Thankfully, the development of fitness cardio equipment as seen the at-home options be as good as what you can find in a gym. Depending on the type of exercise you like, here are some options for your next home gym addition:
Exercise or stationary bikes are a great option if the thought of running doesn’t excite you, you’re in need of a lower impact option or you love a good spin class. A bike can be an investment; however, it takes up little space and can provides an excellent leg-burning indoor sweat session. If you’re time poor, try putting the bike in the lounge room and switch out the couch for the bike while you’re watching TV. If you’re a keen cyclist, this can also be a great replacement for those days the weather is against you. There are many variations in exercise bikes, including spin, upright and recumbent ranges. If you’re after the experience of feeling as though you’re on a real bike, a spin or upright is your best bet. If you’re after comfort and want the feeling of kicking back while you burn those calories, a recumbent bike will do it.
Treadmills are perfect for those who enjoy walking or running but don’t always get the chance to go for a walk or run outside. Plus, you can even mimic those dreaded hills with an incline in the comfort of your own home. Chances are you’ve probably never though too much about the treadmill you have used at the gym, but when buying one for your home there are a few things you should consider:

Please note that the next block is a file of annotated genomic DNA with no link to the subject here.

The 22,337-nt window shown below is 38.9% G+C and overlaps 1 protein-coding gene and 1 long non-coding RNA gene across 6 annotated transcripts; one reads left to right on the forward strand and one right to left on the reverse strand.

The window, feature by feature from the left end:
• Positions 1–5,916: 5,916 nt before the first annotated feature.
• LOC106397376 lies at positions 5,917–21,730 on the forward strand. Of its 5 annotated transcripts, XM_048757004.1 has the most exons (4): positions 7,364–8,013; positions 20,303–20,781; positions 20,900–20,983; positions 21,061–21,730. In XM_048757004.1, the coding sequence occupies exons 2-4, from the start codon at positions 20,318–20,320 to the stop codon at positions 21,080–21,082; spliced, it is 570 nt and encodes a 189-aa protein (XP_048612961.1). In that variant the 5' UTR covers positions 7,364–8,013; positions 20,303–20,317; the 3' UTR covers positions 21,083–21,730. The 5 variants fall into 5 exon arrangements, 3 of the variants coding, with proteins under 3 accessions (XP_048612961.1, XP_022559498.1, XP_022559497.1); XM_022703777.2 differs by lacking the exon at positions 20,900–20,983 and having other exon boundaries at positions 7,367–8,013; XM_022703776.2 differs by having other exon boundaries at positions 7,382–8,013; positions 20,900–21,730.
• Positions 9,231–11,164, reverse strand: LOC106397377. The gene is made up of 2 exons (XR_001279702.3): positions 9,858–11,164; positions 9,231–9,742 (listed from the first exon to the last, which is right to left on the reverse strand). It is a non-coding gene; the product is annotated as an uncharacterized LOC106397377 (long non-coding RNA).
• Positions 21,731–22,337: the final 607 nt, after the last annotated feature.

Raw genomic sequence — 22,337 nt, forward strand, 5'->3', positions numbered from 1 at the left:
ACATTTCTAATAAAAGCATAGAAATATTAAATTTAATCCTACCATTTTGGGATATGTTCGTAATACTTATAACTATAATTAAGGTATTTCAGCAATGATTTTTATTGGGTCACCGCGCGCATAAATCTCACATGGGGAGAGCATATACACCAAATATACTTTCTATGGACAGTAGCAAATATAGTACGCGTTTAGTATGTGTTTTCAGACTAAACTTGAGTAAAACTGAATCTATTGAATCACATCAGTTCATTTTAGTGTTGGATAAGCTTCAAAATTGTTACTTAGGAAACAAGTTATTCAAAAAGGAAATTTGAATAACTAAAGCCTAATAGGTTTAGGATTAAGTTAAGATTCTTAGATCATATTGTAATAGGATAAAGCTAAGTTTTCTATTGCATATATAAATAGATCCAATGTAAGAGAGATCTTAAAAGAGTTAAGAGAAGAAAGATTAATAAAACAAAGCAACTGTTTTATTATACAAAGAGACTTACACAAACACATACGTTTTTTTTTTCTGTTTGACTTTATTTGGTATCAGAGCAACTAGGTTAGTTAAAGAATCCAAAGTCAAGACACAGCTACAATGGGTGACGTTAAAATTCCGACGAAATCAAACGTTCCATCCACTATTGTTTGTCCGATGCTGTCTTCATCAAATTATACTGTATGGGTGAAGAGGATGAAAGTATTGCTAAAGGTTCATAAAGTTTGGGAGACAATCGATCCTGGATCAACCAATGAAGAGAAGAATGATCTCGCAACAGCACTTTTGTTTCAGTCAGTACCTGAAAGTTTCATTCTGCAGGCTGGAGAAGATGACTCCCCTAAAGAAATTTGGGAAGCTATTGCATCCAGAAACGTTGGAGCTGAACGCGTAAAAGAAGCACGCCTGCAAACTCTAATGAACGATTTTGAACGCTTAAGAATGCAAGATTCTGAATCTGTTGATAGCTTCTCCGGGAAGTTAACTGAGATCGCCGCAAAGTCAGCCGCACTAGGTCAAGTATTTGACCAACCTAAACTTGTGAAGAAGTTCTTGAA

- Do you have the space? Will it be easily accessible, or will you need to move the treadmill around?
- What functionality are you looking for e.g., would you like inbuilt programs, heart rate sensors, incline/decline options?
- Is the use predominantly for walking or running? This is important as this will assist you in deciding the horsepower (hp) and belt width and length for your treadmill.
- Does it fit within your budget? Quality treadmills do not always come cheap, so it is important that you have done your research before deciding on what one is best.